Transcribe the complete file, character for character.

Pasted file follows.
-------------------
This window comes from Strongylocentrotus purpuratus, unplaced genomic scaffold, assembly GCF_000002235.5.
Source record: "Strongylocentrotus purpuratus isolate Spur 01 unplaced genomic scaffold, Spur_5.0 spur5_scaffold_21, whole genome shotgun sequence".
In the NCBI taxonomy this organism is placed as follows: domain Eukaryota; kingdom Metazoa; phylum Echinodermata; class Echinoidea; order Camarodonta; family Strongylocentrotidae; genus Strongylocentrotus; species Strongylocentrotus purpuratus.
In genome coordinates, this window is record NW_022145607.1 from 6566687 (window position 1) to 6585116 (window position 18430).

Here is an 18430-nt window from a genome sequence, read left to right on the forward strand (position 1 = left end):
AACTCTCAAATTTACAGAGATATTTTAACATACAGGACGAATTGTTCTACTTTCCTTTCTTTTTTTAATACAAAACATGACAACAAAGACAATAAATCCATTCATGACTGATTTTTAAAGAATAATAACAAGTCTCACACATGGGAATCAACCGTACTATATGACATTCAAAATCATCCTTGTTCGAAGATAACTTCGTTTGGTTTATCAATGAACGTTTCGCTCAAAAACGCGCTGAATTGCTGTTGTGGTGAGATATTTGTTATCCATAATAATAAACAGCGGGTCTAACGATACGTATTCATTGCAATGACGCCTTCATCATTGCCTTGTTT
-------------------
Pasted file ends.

This window comes from Strongylocentrotus purpuratus, unplaced genomic scaffold, assembly GCF_000002235.5.
Source record: "Strongylocentrotus purpuratus isolate Spur 01 unplaced genomic scaffold, Spur_5.0 spur5_scaffold_21, whole genome shotgun sequence".
In the NCBI taxonomy this organism is placed as follows: domain Eukaryota; kingdom Metazoa; phylum Echinodermata; class Echinoidea; order Camarodonta; family Strongylocentrotidae; genus Strongylocentrotus; species Strongylocentrotus purpuratus.
In genome coordinates, this window is record NW_022145607.1 from 6566687 (window position 1) to 6585116 (window position 18430).

Here is an 18430-nt window from a genome sequence, read left to right on the forward strand (position 1 = left end):
AACTCTCAAATTTACAGAGATATTTTAACATACAGGACGAATTGTTCTACTTTCCTTTCTTTTTTTAATACAAAACATGACAACAAAGACAATAAATCCATTCATGACTGATTTTTAAAGAATAATAACAAGTCTCACACATGGGAATCAACCGTACTATATGACATTCAAAATCATCCTTGTTCGAAGATAACTTCGTTTGGTTTATCAATGAACGTTTCGCTCAAAAACGCGCTGAATTGCTGTTGTGGTGAGATATTTGTTATCCATAATAATAAACAGCGGGTCTAACGATACGTATTCATTGCAATGACGCCTTCATCATTGCCTTGTTT